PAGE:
Once you’ve completed all of the above, recheck the client’s movement by asking your client to perform another squat or the movement pattern that is causing the concern. If your client has yet to improve, it may indicate that just stretching the lower extremity is not enough. Adding mobility without adding stability may not change the movement pattern. You may need to become a teacher of the squat. Put a chair behind the client, have them do an isometric press into their hands to activate the core, and teach them to hip-hinge back into the chair. Then repeat your manual therapy and re-check your client’s range-of-motion. Continue to do this as many times as necessary throughout the session to reveal how much your client’s motor control is improving. You will often see minor improvements during the first session and noticeably bigger improvements during subsequent appointments.

This is the protocol I implemented with my own client and he improved dramatically. In just three months, I had him transform his gate from that of a B-movie monster to that of a young man walking with a kick in his step. He also lowered his golf handicap, feels younger, stands taller and more importantly . . . he is now free of his worst fear — that of believing that he’d never again enjoy playing 18 rounds of the great game of golf.

References

  1. Supertraining: Yuri Verkhoshansky and Mel Siff.
  2. Manipulative Therapy in the Rehabilitation of the Locomotor System: Karel Lewit, Third Edition 1999.
  3. Superstretch : Mel Siff 1994.
  4. Facts and Fallacies of Fitness : Mel Siff 1998.

Massage Education’s Future

Education is a sensitive and divisive topic within the massage therapy profession.

On one side of the argument are those who believe that today’s non-degree vocational school system is both egalitarian and in line with traditional massage therapy practices.

On the other are those who believe the current system penalizes those who want to become full participants in the health care industry. They advocate for an educational spectrum that also includes bachelors and advanced degrees. But while some form of tiered credentialing seems to be the preferred solution on both sides of this argument, it seems there are many directions for that path to take.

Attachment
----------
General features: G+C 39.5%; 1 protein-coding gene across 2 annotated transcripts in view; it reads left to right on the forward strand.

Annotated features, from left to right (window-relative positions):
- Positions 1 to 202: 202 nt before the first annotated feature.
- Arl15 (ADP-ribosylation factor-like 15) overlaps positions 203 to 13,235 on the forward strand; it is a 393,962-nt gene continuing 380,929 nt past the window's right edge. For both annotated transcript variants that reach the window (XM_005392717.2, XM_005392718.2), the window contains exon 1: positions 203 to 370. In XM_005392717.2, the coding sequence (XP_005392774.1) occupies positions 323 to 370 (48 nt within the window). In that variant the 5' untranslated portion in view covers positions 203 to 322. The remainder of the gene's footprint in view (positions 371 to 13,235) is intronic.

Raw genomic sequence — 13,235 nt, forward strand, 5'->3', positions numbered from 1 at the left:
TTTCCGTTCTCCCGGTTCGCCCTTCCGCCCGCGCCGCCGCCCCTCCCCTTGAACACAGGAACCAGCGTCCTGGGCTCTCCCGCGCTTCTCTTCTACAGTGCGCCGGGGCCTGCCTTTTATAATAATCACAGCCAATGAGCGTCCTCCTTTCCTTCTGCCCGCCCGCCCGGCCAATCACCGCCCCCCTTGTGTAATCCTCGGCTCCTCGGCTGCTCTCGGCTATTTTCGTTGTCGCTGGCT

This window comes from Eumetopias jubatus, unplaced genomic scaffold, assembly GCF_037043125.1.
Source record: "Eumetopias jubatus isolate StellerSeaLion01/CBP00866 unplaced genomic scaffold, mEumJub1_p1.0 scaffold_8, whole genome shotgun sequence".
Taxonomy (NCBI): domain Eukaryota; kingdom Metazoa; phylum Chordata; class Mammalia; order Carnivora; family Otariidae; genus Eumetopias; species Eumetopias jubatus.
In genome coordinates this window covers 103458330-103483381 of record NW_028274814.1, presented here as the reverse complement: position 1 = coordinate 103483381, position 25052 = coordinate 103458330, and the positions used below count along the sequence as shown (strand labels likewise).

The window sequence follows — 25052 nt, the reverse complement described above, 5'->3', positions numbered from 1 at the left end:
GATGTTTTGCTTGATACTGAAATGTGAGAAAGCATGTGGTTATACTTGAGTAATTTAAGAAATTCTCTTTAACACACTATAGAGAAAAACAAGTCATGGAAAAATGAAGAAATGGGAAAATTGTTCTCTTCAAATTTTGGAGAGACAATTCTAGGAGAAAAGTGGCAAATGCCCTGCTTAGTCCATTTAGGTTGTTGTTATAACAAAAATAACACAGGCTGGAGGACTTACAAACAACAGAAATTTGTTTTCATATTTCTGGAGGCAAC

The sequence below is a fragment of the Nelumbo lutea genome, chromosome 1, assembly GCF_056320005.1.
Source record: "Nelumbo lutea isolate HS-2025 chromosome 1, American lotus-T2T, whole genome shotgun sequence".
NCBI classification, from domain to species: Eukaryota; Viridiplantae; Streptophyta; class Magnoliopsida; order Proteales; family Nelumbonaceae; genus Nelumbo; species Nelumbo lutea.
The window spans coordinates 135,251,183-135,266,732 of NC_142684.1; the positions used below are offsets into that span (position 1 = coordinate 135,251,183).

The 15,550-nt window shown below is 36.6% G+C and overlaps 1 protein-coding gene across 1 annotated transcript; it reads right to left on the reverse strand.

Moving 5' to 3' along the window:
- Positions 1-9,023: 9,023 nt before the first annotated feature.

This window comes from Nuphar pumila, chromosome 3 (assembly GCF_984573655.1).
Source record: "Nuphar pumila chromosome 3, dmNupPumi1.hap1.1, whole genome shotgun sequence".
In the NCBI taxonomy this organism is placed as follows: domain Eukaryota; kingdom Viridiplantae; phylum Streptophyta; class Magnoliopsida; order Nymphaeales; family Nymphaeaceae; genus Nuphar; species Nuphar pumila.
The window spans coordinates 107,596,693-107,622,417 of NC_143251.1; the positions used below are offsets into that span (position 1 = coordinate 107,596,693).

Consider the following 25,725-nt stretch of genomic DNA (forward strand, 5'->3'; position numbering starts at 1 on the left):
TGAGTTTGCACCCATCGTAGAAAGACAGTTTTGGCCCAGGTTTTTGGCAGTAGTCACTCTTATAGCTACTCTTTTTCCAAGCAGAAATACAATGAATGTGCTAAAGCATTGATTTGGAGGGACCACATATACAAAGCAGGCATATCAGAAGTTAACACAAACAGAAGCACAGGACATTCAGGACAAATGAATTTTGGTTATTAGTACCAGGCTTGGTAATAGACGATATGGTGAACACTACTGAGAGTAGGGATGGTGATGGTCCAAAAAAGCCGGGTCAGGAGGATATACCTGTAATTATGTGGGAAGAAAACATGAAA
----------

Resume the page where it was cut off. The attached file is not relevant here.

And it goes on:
“I know there’s a segment of the massage population that wants to increase the hours and scope of practice for massage therapists. They want to see more evidence-based massage research and more acceptance by the allopathic medical field,” said Cherie Sohnen-Moe, WIBB blogger, author and business coach. “While I would like to see this as an option, I don’t want to see it as the main path for massage. If we do this, we will be pricing massage out of the range of the average person. As it is, most people claim they can’t afford a massage on a regular basis, if at all.”

massage education Monetary arguments can be powerfully persuasive in a profession where the average salary can hover around $30,000 per year for experienced therapists and around $10,000 per year for a first-year therapist.

“The more training you require for entry, the higher the cost of the training, the more evidenced-based you need to be to justify it, the more people you eliminate from practice and the higher the cost to the consumer,” said Keith Eric Grant, senior instructor of sports and deep tissue massage at the McKinnon Institute in Oakland, Calif., and a board member of the California Massage Therapy Council.

However, others suggest that advanced degrees can present new and important opportunities for therapists and consumers.

“Having advanced degrees available in massage therapy will open many doors for us in the research world and in the public health policy world,” said Ruth Werner, President of the Massage Therapy Foundation. “It is so frustrating to realize that right now we are missing out on a once in a lifetime opportunity to be in on the beginning of a new health care paradigm that encompasses preventive care and wellness. We’re doing our best, but it is an uphill battle largely because of this educational disparity.”